Charlie Bennell is a Sydney based artist who creates in multiple different mediums, clay, etchings, paintings and digital illustrations name only a few of the creative avenues she excels in. Charlie creates magnificent and dreamy scenes with her incredible techniques and soft palette that make the viewer feel as though they are being transported into an Oasis.

Profile image and image above taken by photographer Magnolia Sparke ( @magnolia.msparke )

Which art form did you start out with, digital or physical and did you ever study either?

I started out with physical mediums in painting. I enjoyed it a lot in high school and went on to study at UNSW Art and Design and Parsons School of Design in New York. However recently I’ve really been enjoying the flexibility of digital mediums a lot because I feel there’s more room for play and experimentation.

Which do you find yourself leaning towards more, digital or physical creating?

I actually don’t think I’m leaning one way or the other, I think both mediums are useful for different reasons. I am finding that digital means of creating is great for collaborations, for example I just did a collaboration with Slowdown Studio making puzzles for the COVID lockdown period using digital sketches which was lots of fun! Physical creating helps me slow down and I love being lost in podcasts or music while I paint and mixing colours. It’s a meditative process for me and helps to clear my mind.

How long have you been creating and when did you feel as though you had started to develop a specific style and artistic profile?

I have been dabbling in creating things since I was young, I used to try and draw the cartoons while I was watching tv! I started learning about painting in my final year of high school and fell in love with it which led to my decision to study it and learn more.

I don’t think I ever felt as though I had to develop a specific style, it happened pretty organically the more I created I just started moving towards a certain thing and it started feeling more myself. When I look through my old sketches and progress dairies I can see little hints of what it has developed into now. I think my work will always continue to develop and change as my personal life does.

How do you come up and create the architectural scenes within your artworks? Are they from spaces and places you have experienced or wish to one day?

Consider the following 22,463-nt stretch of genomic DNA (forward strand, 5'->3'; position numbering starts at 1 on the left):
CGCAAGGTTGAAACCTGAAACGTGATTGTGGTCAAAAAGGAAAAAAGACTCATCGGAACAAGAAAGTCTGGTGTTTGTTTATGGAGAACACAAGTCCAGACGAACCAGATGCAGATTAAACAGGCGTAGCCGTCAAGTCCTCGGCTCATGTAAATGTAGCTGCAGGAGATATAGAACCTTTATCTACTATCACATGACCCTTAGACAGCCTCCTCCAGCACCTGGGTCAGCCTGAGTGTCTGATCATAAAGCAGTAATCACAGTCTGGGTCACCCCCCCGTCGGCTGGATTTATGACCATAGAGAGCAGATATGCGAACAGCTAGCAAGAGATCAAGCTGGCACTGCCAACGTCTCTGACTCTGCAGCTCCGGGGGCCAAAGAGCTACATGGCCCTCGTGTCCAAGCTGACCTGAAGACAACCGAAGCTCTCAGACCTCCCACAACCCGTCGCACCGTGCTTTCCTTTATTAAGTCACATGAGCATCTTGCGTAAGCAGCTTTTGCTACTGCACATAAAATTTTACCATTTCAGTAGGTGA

A lot of my inspiration came from a trip traveling around Turkey a few years ago and being in awe of all the beautiful architectural ruins in some areas of the country. I am also always inspired by interesting architectural shapes and structures and sometimes I like to mesh them with natural landscapes. I find the contrast in that interesting. This year since travel has been off the cards, a lot of my work has been imagining spaces I am wishing to be experiencing, whether real or more imagined.

Charlie Bennell, Desert Castle, Digital print, 2019.

How do you think the relationship with our surrounding environments effects the mind and how do you create in a response to this?

I use my practice as a means to contemplate the relation of the body and mind to its surrounding environment and the way this relationship informs our lives. It seems there is an elusive kind of disruption in our sense of self that occurs when we lose a sense of connection to our environments and rather begin to see them as the mere space that surrounds us.

I am interested in the architectural aspects of our world that we forget to notice in the fast-paced nature of the day-to-day. I enjoy looking at everyday structures that we pass through unconsciously, like a staircase or a doorway, and playing with formalist ideas around light and shadow and colour. Using minimal/naive lines and vibrant colours is the way I envision a child might see these environments before becoming used to them. The end result is usually something that hovers in the otherworldly, invoking a quiet narrative.

The process of creating is a meditative practice and helps to slow me down. I hope to inspire the same introspection in those who view my art as I get from creating it.

Charlie Bennell, Holman House, Oil on canvas, 2020.

Are ceramics still a large part of your creative output? Do you think there is a relationship between the structure subject matter of your paintings and structural materiality of clay and your ceramics?

I have been working on a ceramic series lately which at the moment has mostly been for my own enjoyment and I haven’t really shared much of what I have created with the medium yet. It has been mostly functional bowls and mugs so far as I find a lot of pleasure in using things I have made everyday.